Tip Sheet

Your em­ploy­ees’ men­tal health can af­fect your bot­tom line. Here’s how to help them—and your busi­ness.

Inc. (USA) - - CONTENTS - By Etelka Le­hoczky

Main­tain­ing em­ployee well­ness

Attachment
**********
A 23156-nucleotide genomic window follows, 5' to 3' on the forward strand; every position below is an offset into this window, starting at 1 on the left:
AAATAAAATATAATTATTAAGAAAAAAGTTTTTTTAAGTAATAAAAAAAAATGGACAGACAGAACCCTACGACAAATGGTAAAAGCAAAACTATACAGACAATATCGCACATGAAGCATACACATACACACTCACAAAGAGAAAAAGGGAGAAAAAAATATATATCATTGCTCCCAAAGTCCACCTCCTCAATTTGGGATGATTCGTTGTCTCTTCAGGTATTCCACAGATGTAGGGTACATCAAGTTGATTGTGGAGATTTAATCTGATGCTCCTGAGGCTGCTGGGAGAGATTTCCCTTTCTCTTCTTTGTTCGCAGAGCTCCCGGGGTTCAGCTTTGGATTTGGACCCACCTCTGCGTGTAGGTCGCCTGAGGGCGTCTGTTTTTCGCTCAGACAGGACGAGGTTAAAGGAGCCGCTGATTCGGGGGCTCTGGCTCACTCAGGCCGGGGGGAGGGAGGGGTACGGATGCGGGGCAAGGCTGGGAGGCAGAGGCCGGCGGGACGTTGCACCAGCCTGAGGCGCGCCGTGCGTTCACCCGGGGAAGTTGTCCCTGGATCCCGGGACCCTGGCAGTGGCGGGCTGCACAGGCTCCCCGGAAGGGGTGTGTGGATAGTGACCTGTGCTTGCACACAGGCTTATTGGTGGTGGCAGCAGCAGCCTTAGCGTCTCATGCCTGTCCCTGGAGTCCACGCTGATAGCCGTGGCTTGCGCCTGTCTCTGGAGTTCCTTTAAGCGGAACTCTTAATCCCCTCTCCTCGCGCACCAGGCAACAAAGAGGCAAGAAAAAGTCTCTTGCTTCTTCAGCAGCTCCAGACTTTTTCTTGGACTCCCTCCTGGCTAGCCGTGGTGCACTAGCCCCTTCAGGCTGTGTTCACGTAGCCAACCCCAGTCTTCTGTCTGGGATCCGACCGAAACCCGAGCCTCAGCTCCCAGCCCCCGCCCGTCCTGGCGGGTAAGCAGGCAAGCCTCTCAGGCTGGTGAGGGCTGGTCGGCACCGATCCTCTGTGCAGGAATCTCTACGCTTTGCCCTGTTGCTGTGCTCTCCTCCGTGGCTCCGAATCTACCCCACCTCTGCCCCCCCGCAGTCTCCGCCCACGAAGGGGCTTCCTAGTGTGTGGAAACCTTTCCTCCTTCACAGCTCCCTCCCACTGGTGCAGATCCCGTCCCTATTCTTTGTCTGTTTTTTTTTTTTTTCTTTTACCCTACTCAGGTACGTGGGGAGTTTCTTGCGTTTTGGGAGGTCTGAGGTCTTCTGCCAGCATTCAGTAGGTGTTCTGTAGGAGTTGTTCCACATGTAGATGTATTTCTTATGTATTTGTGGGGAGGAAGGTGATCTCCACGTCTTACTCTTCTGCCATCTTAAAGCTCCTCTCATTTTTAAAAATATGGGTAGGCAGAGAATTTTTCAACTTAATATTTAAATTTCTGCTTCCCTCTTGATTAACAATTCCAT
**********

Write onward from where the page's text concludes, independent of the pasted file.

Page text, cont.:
When Arun Gupta, founder of the New York City health care com­pany Quar­tet Health, couldn’t find sat­is­fac­tory men­tal health in­sur­ance for his team, he came up with a cre­ative so­lu­tion: con­fi­den­tially re­im­burs­ing em­ploy­ees for out-of-pocket ex­penses through a third-party ven­dor. “A lot of times, peo­ple might have to pay cash or have high co-pays at­tached to get­ting ther­apy. Now they can see any­body they want to see, as of­ten as they need,” he says. “We’re push­ing the en­ve­lope here, but it’s good for busi­ness.” That’s be­cause roughly 18 per­cent of Amer­i­can adults suf­fer from some form of men­tal ill­ness, ac­cord­ing to the Na­tional In­sti­tute of Men­tal Health. And that makes it a par­tic­u­lar prob­lem for smaller busi­nesses, where ev­ery em­ployee plays a cru­cial, of­ten non-du­pli­cated role. In the United States, the to­tal eco­nomic bur­den of ma­jor de­pres­sion alone is now es­ti­mated to be $210.5 bil­lion per year, ac­cord­ing to the con­sult­ing firm the Anal­y­sis Group. Even if you don’t go as far as Gupta, there are many mea­sures you can take to en­sure your work­ers are at their best.

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